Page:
What to book now for Dublin Theatre Festival 2016

Tickets for this year’s Dublin Theatre Festival go on sale for the general public this morning at 10am and I am making plans – what to see, when to see it, what to book now and what to book later. My early booking is financially strategic; if I don’t book my Festival shows now, I’ll spend all my money at the Fringe and by October I’ll be too broke to see anything.

I really like the Dublin Theatre Festival and I want to see as much as I can. It’s a great opportunity to experience theatre from other parts of the world, as well as seeing big shows from Irish companies. It’s also a chance to see a crazy amount of theatre in a short space of time. Following so quickly after Fringe, this can be a bit head-melting. But in a good way.

Here are some of my early booking picks:

These rooms by Anu & Cois Ceim
This one I’ll definitely be grabbing a ticket for. It’s on in a couple of houses in Dorset Street and capacity is limited. Some shows has already sold out, and I’d be surprised if the entire run isn’t fully booked before the Theatre Festival opens on September 29th. It’s a collaboration between Anu Productions and Cois Ceim and focuses on the experiences of the civilians who were caught up in the 1916 Rising.

Guerrilla by El Conde de Torrefiel
I have my eye on this one because I spend a lot of time in Spain but I haven’t actually seen any Spanish theatre, and this sounds a bit odd and interesting. A lot of the international shows have very short runs at the festival – this one is only on for three performances.

The Seagull by Corn Exchange
This is on in the Gaiety so tickets are unlikely to be gone too soon. I really like The Seagull. I’ve seen it a few times in various productions and I read a couple of different translations for an essay in college. It’s very funny and also has lots of fierce, ballsy female characters in it. Though things don’t generally end well for them and their existence tends to revolve around the men, they are still great characters in their own right. I’m also a big fan of Corn Exchange who make visually exciting theatre. I’m also a big fan of the two (female) cast members announced already – Derbhle Crotty and Genevieve Hulme-Beaman – so I think it will be a hot ticket this year. Tickets for the Gaiety are not cheap, but this play by this company – I think it will be worth it.

Alien Documentary by Una McKevitt
I’ve been hearing bits and pieces about this show for the last couple of years so I’ve very excited to see the finished product. It’s on in The Cube in Project for nearly two weeks. Long run but a small venue and I think it will be popular.

Crisis Meeting by Kriðpleir and LÓKAL Performing Arts
This is a show from an Icelandic theatre company about writing an application for arts funding. I’m curious to see if you can make an engaging show about arts admin and if the company do manage to oscillate “anarchy, sitcom and Beckettian gravity” as their blurb claims. If you don’t fancy the risk on that one, there are a couple of other Northern European shows in the programme – you might prefer the “epic and vaudevillesque” style of Wishful Beginnings by VERK Produksjoner from Norway or the “switch between dance and  scattered questioning” is This is Not a Love Story by Swede Gunilla Heilborn.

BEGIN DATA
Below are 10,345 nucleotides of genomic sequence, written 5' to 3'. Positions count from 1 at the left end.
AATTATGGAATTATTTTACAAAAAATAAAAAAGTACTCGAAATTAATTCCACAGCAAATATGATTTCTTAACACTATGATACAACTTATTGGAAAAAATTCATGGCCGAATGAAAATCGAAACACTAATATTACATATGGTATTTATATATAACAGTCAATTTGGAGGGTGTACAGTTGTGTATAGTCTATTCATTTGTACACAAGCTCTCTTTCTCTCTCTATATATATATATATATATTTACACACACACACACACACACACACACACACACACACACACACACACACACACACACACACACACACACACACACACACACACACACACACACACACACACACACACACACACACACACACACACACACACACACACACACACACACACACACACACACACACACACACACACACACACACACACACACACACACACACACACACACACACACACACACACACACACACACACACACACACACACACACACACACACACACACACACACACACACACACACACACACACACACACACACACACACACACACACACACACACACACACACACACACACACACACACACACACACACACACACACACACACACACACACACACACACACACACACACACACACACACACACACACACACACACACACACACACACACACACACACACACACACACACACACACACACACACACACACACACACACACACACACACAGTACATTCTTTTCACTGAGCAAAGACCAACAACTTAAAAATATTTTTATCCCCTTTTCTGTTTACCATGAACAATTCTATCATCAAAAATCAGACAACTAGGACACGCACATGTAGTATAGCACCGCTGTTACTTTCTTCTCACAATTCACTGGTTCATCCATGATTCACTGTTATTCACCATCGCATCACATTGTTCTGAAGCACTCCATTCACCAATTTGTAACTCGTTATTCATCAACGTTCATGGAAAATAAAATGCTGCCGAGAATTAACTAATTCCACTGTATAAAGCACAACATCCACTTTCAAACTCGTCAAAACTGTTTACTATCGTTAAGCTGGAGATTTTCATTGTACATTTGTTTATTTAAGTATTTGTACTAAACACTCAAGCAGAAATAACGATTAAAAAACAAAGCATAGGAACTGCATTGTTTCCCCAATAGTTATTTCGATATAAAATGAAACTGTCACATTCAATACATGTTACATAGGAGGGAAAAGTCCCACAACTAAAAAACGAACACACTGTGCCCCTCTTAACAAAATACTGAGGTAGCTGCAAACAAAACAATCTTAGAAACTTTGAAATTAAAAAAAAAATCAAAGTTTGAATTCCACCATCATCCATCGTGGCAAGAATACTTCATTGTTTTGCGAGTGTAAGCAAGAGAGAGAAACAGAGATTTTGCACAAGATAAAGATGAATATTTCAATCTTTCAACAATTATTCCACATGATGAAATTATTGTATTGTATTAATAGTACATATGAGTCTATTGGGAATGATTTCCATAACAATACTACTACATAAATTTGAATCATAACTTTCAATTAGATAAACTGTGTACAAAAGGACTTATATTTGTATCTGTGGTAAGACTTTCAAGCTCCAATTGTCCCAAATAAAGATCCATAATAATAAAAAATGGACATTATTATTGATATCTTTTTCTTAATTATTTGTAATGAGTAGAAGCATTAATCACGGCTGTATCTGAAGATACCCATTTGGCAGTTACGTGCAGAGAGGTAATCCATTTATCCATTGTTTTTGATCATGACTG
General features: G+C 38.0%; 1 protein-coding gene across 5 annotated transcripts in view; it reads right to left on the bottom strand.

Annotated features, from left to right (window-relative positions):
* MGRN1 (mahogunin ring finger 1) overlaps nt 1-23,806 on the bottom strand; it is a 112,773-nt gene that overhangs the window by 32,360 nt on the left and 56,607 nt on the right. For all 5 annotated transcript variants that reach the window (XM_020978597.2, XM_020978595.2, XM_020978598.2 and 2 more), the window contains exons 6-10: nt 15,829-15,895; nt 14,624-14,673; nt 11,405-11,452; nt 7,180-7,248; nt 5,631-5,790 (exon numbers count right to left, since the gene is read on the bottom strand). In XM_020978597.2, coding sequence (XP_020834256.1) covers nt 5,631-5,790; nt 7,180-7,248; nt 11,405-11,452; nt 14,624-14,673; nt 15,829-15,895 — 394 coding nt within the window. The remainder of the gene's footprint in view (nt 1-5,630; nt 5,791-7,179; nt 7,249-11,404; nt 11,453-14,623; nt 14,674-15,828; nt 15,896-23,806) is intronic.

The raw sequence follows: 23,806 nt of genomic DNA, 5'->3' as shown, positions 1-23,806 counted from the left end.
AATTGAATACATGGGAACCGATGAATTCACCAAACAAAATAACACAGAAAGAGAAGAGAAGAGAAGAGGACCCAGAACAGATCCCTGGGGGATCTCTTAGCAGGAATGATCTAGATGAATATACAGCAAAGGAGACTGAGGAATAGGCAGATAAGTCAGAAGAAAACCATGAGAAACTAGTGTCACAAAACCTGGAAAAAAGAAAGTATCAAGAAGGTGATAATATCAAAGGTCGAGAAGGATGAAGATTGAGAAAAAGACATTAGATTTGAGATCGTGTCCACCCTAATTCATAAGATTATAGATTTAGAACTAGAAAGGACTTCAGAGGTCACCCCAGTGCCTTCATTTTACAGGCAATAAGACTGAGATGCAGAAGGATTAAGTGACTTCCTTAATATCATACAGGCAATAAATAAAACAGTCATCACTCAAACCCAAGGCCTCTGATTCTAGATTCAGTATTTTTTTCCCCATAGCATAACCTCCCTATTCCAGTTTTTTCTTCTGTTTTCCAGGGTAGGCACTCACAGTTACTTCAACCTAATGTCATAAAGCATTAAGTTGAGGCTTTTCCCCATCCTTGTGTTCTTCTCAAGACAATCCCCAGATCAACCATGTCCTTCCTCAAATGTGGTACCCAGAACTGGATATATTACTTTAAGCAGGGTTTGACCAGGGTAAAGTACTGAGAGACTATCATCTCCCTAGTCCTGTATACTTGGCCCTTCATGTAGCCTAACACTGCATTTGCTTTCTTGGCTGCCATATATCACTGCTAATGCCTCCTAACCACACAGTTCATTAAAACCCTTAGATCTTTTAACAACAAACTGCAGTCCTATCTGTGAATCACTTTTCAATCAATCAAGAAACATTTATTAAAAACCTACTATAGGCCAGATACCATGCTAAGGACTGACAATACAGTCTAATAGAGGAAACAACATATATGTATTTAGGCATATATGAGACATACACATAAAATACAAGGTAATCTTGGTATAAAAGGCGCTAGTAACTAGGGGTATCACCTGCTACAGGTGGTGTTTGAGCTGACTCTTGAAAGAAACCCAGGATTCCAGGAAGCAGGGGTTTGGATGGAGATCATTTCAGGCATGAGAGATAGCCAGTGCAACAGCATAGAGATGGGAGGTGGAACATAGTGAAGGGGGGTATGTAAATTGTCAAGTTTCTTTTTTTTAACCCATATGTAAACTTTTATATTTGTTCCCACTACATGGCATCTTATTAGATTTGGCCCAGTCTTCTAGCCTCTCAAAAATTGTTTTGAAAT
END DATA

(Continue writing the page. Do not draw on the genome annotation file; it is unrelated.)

It’s definitely worth booking something a little bit outside your comfort zone. It’s what festival’s are for!


I have mixed feelings about booking a ticket for A Midsummer Night’s Dream in the Bord Gais. Again, it’s a play that I like and it looks like a fun, playful production but I’m not a fan of seeing theatre in the grand scale of the Bord Gais. I’ve been spoilt by all our wonderful intimate theatre spaces in Dublin.

I’m also on the fence about It’s Not Over, THEATREclub’s vision of The Plough and The Stars by Sean O’Casey. Do I want to see another production of the The Plough? Can I sit through a four and a half hour production of The Plough? I’m not sure.

I’m willing to be persuaded about both of these, and probably most of the other festival offerings. Is there anything else I should have on my early bird booking list? What’s on your list?

HISTORY: Interview with Louise White


HISTORY, the final part of THEATREclub’s trilogy of work about the social history of Ireland, opens in Project Arts Centre tonight. This final piece is about St. Michael’s Estate in Inchicore, while also examining the history of Ireland over the last 100 years. St. Michael’s Estate is a place with a particularly troubled past. It housed imprisoned 1916 revolutionaries after the Easter Rising and was the site of Ireland’s first social housing in the 1960s. More recently, regeneration has been promised four times in the last 15 years but the former residents of the estate are still waiting. Louise White, HISTORY’s Associate Director says the show is about “acknowledging the things that happened there, some of which are very dark and that poorly reflect The State; but it’s also about showing that there were good people there too and that people are strong, resilient and hopeful and they persevere.”

This ultimately hopeful project that been a long time in the making. It was commissioned by Dublin City Public Art Programme three years ago. Louise White is a recent addition to the HISTORY team. She joined the project in October. Louise is a performer, director and theatre maker. This year she won the Spirit of the Fringe award with Way Back Home, a piece that combined live storytelling, games and dance with beautiful, evocative paintings by visual artist Clare Henderson. She is currently developing a piece of work called Mother You, a big site-specific work for a disused commercial building in Dublin’s city centre. Louise says it is “about the cycle of life and the cyclical nature of the function of buildings. It’s about me wanting to nurture and do something spectacular and positive in a totemic representation of the failures of recent years.”